In fact, by comparing the results of Section 2 with those of Section 3 (see the case of the USA), one may infer that learning processes could relate to the efforts made in research and in the formation of water consumption ‘rules/habits’, lending additional legitimacy to increasingly complex tariff setting efforts.

The goal of highlighting key features and the degree to which specific tariff structures achieve local objectives lead decision-makers to entail different solutions to assess the inherent trade-offs, and thus the value of studying tariff structures. Nevertheless, sometimes tariff objectives are clumsily chosen, and incorrectly adapted (e.g. in structural choices, as in specific IBT schemes), all in all jeopardizing a fuller role of tariffs by putting at risk the achievement of further objectives. Concerning how the desired outcomes of a particular structure depend on the customers' sensitivity when receiving a price signal, there is a need to contextualize, as they may also depend on income and household size elasticities of demand, and acknowledge the methods used, as they may affect the results achieved. As for the drivers of the decision-makers in the tariff setting process, one can highlight that the adoption of similar tariff structures is proportional to those used in the utilities' vicinity, or that specific tariffs may be selected in accordance with the managers essential nature or specific exogenous factors.

In practice, due to general ad hoc strategies, some regulatory activities could be advised in order to avoid situations of unfairness in the access to water. Hence, a key recommendation can be made in line with Martínez-Espiñeira et al. (2012), which relies on the establishment of binding criteria to guide the design of tariffs. This kind of regulation should establish guidelines on aspects such as the number of blocks of the tariff structure, consumption volumes per block, and the establishment of a more homogeneous price for the lifeline amount. In short, the regulation should introduce elements to limit, not to completely eliminate, the current arbitrariness that allows the absence of legislation for the management units of water service in the design of water rates. This is a significant issue to the lower levels of water consumption, and to avoid situations of unfairness among citizens in access to clean water.

The role of tariff structures cannot be denied as a valuable policy in promoting water conservation and enhancing social equity. In any event, although the type of rate structure has a significant impact on residential water demand, the price charged for water is related, to a great extent, to how much is consumed. Undoubtedly, utility managers should always place considerable emphasis on both the price level and the tariff structure.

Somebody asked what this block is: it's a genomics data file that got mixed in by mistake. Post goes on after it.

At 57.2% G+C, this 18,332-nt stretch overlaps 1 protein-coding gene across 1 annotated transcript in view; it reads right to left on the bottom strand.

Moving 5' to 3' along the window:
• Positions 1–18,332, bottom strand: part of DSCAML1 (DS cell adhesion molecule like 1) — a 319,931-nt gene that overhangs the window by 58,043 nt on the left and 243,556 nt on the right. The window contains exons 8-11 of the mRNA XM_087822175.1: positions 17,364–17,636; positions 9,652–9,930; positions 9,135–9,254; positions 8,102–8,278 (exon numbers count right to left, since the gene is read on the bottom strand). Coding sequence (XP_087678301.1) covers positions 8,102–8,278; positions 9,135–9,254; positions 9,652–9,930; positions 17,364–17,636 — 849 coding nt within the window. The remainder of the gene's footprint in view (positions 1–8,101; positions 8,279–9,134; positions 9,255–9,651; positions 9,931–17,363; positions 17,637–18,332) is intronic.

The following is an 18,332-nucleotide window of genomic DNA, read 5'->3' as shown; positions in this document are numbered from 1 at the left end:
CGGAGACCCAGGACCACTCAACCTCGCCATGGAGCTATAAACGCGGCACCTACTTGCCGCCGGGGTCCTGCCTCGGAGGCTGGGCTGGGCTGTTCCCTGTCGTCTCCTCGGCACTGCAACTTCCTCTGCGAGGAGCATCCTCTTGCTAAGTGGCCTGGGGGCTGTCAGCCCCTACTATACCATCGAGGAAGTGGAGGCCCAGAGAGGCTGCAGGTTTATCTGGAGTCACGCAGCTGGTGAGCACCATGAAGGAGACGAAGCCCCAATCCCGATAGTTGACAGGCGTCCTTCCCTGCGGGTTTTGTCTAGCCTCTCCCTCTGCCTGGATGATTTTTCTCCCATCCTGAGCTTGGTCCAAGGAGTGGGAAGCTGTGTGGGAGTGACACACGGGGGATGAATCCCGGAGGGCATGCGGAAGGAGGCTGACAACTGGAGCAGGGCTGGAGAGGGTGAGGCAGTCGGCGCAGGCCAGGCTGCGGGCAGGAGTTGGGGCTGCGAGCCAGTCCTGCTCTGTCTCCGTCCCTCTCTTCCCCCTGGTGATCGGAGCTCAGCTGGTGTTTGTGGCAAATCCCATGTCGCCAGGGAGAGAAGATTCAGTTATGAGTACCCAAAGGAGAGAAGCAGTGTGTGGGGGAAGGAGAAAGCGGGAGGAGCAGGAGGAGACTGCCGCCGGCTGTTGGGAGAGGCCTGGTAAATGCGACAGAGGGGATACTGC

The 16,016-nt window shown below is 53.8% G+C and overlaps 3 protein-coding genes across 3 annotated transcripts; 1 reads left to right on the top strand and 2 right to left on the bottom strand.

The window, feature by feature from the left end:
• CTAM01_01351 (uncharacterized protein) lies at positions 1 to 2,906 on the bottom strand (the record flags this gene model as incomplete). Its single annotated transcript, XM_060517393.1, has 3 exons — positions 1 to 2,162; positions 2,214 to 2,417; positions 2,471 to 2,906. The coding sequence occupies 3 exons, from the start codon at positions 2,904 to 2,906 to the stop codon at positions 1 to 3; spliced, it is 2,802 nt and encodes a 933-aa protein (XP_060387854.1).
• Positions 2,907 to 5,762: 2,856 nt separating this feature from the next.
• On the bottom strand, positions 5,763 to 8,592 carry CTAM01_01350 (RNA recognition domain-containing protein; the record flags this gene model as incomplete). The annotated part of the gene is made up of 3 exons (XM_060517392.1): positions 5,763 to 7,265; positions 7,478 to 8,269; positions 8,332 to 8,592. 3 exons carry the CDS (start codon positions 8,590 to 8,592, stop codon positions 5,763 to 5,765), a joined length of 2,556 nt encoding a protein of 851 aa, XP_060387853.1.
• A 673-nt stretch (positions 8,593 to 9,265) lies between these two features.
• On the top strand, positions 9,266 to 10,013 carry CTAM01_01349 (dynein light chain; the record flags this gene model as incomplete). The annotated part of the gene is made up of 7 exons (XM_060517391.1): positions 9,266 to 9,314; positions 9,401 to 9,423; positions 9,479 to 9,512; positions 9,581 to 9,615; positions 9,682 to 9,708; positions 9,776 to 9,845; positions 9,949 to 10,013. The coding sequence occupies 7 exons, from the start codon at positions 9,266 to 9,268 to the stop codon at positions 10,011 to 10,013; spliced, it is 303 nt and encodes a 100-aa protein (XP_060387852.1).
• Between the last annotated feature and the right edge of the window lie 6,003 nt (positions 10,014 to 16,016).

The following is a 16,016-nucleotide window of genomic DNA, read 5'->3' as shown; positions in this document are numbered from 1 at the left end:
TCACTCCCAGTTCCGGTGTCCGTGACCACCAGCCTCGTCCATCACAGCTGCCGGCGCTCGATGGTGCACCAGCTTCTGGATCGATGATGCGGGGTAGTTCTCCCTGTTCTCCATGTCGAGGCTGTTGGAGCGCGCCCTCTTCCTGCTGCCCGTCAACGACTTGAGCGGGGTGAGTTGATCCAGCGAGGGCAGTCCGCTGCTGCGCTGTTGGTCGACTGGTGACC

Furthermore, different countries struggle with different needs, some seem more daunting as they question human integrity. There are several countries (mostly developing ones) that still require a significant system expansion. Therefore, willingness-to-pay needs to be measured on a local basis, which is certainly not the same for the different cultures and hydrological features.

But while relatively sophisticated approaches have been developed to simulate ex-ante the impacts of various tariff systems, few of these approaches can easily be deployed by water professionals at the local level, without involving complex econometric analyses, highlighting, sometimes, a missing link between academics and practitioners. Hence, we suggest here a broad knowledge on tariff setting and design, remembering that full potential or even, good practice, are unattainable if instituted in isolation. If carefully considered, the results obtained in the literature can be bundled together so that the whole will be much more than the sum of the parts.

1

Owing to limited space, some of the studies reviewed were not directly cited, instead the focus relies on the main issues raised. A list of the remaining publications is available from the authors upon request.

2

In that context the role of different marginal costs (e.g. short-run; long-run) is paramount (for a deep analysis, see AWWA (2012) and EEA (2013)). Still, note that cost analysis and its role in the determination of appropriate tariff levels goes beyond the scope of this paper.